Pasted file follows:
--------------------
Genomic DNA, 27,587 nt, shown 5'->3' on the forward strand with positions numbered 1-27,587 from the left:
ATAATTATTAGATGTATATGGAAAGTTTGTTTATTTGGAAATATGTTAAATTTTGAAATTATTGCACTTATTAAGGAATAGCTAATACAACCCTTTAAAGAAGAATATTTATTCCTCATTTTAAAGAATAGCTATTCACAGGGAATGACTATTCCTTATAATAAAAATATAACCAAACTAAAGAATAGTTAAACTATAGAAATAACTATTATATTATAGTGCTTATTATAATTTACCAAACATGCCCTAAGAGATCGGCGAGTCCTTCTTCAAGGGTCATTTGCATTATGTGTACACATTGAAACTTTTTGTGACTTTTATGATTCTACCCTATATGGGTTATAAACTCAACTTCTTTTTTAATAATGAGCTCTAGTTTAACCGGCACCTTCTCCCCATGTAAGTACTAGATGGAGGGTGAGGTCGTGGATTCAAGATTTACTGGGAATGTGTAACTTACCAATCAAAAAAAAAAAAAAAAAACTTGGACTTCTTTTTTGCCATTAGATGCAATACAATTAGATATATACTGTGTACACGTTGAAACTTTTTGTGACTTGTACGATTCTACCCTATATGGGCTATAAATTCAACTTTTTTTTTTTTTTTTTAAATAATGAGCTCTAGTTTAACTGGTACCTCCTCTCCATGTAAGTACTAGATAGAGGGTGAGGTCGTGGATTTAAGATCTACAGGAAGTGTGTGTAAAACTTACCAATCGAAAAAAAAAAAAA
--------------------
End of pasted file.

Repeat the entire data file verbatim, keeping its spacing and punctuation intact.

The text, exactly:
Genomic DNA, 27,587 nt, shown 5'->3' on the forward strand with positions numbered 1-27,587 from the left:
ATAATTATTAGATGTATATGGAAAGTTTGTTTATTTGGAAATATGTTAAATTTTGAAATTATTGCACTTATTAAGGAATAGCTAATACAACCCTTTAAAGAAGAATATTTATTCCTCATTTTAAAGAATAGCTATTCACAGGGAATGACTATTCCTTATAATAAAAATATAACCAAACTAAAGAATAGTTAAACTATAGAAATAACTATTATATTATAGTGCTTATTATAATTTACCAAACATGCCCTAAGAGATCGGCGAGTCCTTCTTCAAGGGTCATTTGCATTATGTGTACACATTGAAACTTTTTGTGACTTTTATGATTCTACCCTATATGGGTTATAAACTCAACTTCTTTTTTAATAATGAGCTCTAGTTTAACCGGCACCTTCTCCCCATGTAAGTACTAGATGGAGGGTGAGGTCGTGGATTCAAGATTTACTGGGAATGTGTAACTTACCAATCAAAAAAAAAAAAAAAAAACTTGGACTTCTTTTTTGCCATTAGATGCAATACAATTAGATATATACTGTGTACACGTTGAAACTTTTTGTGACTTGTACGATTCTACCCTATATGGGCTATAAATTCAACTTTTTTTTTTTTTTTTTAAATAATGAGCTCTAGTTTAACTGGTACCTCCTCTCCATGTAAGTACTAGATAGAGGGTGAGGTCGTGGATTTAAGATCTACAGGAAGTGTGTGTAAAACTTACCAATCGAAAAAAAAAAAAA